We all know behavioural economics is a big issue for our industry. What I know after attending Tuesday’s MRS event is that it is also far too complex a topic to cover in an hour’s session. You could have the oratory skills of Barack Obama, the wit of Oscar Wilde and have Kahneman there to field questions, and you’d still only be able to achieve so much.
As a task, it’s like teaching French in a lunchbreak. Not. Going. To. Happen.
Anthony Tasgal was aiming to do the impossible and summarise the lessons of behavioural economics, the industry’s reluctance to accept its lessons and how we can apply it in our daily practice in 60 minutes. He spoke eloquently: the hour was full of interesting quotes and rhetorical flourishes. Here’s 5 takeaways:
1) The rational is the alibi of desire
Or if you prefer the original French quote from a client at Peugeot “Le rationnel est l’alibi du desir”.
BE has shown that the vast majority of decision making is done on autopilot.
But it doesn’t feel that way to me or you right now. Our lived experience is ours: by definition it is unique and valuable. When you’re taken through the bat and ball test (“A Simple Logic Question That Most Harvard Students Get Wrong”) or an optical illusion where you see what you expect to see or even the trolley cart problem for the first time – it’s jarring. You question yourself.
We don’t think the way we think we think.
The upshot? Absorb, recalibrate and move to solution mode. Don’t spend time re-learning BE’s lessons before every proposal.
2) The industry needs to get over its vested interests
Once you accept the majority of human decision making is autopilot driven you need to act.
Tasgal characterised the industry as suffering from confirmation bias. Change can mean admitting error. It’s easier to ignore. There are lots of vested interests in continuing existing branded methodologies and ask-answer research solutions.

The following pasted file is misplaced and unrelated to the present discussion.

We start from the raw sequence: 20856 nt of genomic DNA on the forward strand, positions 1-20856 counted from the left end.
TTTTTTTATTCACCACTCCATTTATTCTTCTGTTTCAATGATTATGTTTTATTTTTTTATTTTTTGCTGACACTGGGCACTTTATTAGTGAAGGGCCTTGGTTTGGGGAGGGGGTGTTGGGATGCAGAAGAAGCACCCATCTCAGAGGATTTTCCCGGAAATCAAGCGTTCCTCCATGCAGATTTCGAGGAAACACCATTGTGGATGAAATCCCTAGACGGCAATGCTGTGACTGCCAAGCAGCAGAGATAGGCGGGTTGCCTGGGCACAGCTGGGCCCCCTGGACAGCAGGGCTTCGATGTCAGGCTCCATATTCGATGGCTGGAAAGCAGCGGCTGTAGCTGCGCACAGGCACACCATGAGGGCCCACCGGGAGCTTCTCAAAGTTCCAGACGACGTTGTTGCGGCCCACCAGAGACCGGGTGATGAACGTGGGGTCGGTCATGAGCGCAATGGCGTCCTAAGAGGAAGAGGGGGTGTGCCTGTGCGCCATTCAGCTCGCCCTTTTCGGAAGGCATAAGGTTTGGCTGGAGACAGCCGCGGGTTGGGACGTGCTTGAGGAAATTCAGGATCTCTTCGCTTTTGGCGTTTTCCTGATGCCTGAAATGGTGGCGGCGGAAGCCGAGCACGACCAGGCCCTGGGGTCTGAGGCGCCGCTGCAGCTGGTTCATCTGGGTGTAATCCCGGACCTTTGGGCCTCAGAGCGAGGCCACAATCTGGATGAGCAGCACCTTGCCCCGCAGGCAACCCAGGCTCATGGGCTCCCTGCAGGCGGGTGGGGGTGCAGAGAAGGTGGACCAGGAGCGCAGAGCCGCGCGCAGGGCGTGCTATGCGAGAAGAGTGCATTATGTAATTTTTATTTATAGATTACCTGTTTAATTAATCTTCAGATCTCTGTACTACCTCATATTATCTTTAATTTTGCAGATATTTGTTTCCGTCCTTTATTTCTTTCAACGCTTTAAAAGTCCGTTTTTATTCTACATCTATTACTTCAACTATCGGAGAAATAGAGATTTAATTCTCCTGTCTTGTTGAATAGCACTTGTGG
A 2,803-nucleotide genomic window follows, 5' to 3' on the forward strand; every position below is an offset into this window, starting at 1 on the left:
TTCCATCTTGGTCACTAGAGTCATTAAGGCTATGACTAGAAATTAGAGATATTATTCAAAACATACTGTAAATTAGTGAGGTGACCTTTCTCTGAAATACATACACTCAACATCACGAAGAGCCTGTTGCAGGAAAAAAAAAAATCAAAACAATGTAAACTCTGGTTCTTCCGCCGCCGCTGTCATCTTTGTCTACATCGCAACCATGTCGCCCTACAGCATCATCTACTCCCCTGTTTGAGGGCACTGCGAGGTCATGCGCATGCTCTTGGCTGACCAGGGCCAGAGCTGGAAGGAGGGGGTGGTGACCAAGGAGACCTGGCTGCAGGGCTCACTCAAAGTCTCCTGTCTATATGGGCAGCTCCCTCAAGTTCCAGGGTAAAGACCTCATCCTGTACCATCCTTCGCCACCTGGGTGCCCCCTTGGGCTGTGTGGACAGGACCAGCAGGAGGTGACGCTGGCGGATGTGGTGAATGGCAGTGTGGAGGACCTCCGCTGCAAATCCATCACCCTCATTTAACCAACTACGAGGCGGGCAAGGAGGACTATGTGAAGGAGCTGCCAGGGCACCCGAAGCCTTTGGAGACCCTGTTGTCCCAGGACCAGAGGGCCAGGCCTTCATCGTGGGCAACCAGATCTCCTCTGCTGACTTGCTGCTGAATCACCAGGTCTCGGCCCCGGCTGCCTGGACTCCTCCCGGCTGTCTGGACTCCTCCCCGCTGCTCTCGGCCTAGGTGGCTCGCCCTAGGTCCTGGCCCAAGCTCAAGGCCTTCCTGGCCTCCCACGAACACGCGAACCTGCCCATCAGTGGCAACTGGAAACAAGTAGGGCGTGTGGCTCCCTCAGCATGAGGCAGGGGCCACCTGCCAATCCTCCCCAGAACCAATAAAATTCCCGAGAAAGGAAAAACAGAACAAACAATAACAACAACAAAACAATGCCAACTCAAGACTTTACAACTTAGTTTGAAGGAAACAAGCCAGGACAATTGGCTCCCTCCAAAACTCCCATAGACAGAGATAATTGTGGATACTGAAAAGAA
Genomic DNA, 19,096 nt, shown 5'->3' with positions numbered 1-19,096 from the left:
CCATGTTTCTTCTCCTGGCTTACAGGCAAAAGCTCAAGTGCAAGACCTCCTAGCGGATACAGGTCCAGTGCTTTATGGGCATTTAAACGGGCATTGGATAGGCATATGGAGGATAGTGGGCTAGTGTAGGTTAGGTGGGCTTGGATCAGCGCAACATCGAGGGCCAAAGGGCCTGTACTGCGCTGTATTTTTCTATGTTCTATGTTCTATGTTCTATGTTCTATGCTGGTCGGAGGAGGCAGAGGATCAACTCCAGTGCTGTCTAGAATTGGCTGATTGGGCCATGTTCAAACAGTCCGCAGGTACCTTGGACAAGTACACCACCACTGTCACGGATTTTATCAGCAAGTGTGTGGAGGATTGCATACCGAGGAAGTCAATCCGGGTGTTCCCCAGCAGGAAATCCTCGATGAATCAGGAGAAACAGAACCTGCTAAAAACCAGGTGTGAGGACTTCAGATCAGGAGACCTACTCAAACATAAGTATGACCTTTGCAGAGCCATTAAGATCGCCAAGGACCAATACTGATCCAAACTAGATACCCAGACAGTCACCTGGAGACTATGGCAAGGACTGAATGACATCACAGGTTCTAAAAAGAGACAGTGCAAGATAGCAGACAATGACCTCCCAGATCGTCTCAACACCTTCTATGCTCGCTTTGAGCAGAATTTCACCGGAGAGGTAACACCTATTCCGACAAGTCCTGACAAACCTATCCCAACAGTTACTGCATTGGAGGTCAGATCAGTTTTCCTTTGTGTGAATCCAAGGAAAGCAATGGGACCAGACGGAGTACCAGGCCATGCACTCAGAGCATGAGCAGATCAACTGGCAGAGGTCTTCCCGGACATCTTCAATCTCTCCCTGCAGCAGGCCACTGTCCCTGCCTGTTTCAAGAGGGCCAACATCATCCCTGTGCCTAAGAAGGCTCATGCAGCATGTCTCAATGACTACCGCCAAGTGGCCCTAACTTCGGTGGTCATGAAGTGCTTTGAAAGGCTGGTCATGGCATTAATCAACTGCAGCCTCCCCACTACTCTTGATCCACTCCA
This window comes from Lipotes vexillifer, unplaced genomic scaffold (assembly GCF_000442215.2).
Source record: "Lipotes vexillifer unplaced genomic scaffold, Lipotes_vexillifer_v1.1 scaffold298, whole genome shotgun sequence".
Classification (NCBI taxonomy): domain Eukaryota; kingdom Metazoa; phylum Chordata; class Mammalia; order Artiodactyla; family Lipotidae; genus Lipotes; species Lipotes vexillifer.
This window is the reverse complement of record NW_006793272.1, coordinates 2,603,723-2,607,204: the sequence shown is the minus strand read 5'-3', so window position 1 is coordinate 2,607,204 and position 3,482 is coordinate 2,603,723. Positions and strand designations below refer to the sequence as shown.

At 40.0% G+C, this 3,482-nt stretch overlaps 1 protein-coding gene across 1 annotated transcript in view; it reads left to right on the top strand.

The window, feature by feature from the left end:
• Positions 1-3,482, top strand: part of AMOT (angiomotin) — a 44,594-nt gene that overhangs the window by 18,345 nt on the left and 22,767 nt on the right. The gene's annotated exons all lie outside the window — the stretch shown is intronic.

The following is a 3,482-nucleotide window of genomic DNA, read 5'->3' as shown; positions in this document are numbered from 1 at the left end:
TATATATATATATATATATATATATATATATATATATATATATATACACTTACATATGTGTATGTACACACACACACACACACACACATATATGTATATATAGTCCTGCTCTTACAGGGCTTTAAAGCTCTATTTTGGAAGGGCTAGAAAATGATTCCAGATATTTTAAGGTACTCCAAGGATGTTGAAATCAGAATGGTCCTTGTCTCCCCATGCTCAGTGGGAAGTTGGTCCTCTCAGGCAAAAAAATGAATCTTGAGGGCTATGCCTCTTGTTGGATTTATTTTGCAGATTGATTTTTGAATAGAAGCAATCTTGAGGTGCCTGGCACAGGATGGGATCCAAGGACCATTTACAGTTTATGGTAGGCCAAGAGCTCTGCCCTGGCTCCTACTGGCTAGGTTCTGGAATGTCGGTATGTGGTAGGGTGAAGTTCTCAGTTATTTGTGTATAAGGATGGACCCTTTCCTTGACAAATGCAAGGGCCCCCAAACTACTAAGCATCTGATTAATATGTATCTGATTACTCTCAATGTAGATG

The upshot? The industry is somewhere between stages 2 and 3 of of JS Haldane’s four stages of acceptance:
- This is worthless nonsense.
- This is an interesting, but perverse, point of view.
- This is true, but quite unimportant.
- I always said so.”
3) Emotion creates memory
Emotion creates memory. And therefore action.
Even disgust: take a look at this ad for Thai hand sanitizer brand Sanzer. Makes you think differently about touching a pubic telephone.
Forget messaging, rational persuasion and information. “What do you really touch?”
BE can liberate you creatively: embrace the instinctive, stop being hemmed in by rational strategies. Or as Tasgal put it “Massage don’t message.” It’s a busy, noisy world, and the noise to signal ratio is increasing daily. Our brains are “ignoring machines” so work with what is going to cut through.
The upshot? We can change behaviour without changing minds.
4) We don’t retrieve, we reweave
Memory is fallible. Remembering is to some extent an act of imagination.
Driving home after the event, I happened upon Professor Coral Dando describing new research showing that social pressures within interviews impact on our ability to recall events in the past. An interviewer’s nod or raised eyebrow can lead to interviewee confabulation.
Add to this our self-esteem: the role of the self is to “integrate stories about ourselves into a coherent narrative”. Facts are less important than how we feel.
A great question Tasgal asked was: “Do we need others to see us for ourselves?”
The upshot? For me this is about moving beyond ask-answer research: use intelligent triangulation and measure behaviour. Ethnography. Observation. Biometrics. EEG.
5) GUTs and TOEs are inappropriate
Grand unified theories and theories of everything are a Sisyphean waste of time. The world is too complex.
The upshot? Test, learn and iterate.
Thanks to Anthony for the talk, John at the MRS for organising & Quentin at Joint the Dots for hosting.